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All the World’s Metals and Minerals in One Visualization

This massive infographic reveals the dramatic scale of 2019 non-fuel mineral global production.

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All the World’s Metals and Minerals in One Visualization

We live in a material world, in that we rely on materials to make our lives better. Without even realizing it, humans consume enormous amounts of metals and minerals with every convenient food package, impressive building, and technological innovation.

Every year, the United States Geological Service (USGS) publishes commodity summaries outlining global mining statistics for over 90 individual minerals and materials. Today’s infographic visualizes the data to reveal the dramatic scale of 2019 non-fuel mineral production.

Read all the way to the bottom; the data will surprise you.

Non-Fuel Minerals: USGS Methodology

A wide variety of minerals can be classified as “non-fuel”, including precious metals, base metals, industrial minerals, and materials used for construction.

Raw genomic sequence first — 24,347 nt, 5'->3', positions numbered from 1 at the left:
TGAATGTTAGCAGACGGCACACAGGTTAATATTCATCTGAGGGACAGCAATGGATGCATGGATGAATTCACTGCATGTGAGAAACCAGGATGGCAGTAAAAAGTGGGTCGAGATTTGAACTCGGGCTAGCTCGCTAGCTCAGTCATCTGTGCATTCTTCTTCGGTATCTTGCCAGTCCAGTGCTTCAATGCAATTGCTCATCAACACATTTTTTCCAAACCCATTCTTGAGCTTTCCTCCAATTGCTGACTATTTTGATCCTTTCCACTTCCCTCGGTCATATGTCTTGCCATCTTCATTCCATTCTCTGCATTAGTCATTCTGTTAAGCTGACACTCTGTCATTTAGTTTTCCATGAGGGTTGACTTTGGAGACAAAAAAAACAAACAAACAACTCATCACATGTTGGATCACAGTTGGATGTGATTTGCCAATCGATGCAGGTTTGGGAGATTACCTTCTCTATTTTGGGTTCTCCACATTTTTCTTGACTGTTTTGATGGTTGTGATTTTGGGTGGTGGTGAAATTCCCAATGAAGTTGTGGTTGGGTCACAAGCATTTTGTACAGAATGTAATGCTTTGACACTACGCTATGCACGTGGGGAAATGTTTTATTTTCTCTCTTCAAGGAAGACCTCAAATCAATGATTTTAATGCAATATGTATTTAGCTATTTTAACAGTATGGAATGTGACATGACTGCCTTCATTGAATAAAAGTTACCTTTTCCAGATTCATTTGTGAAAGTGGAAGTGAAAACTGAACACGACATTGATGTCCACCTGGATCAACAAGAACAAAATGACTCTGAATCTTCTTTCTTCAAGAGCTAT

Non-fuel minerals are those not used for fuel, such as oil, natural gas and coal. Once non-fuel minerals are used up, there is no replacing them. However, many can be recycled continuously.

The USGS tracked both refinery and mine production of these various minerals. This means that some minerals are the essential ingredients for others on the list. For example, iron ore is critical for steel production, and bauxite ore gets refined into aluminum.

Top 10 Minerals and Metals by Production

Sand and gravel are at the top of the list of non-fuel mineral production.

As these materials are the basic components for the manufacturing of concrete, roads, and buildings, it’s not surprising they take the lead.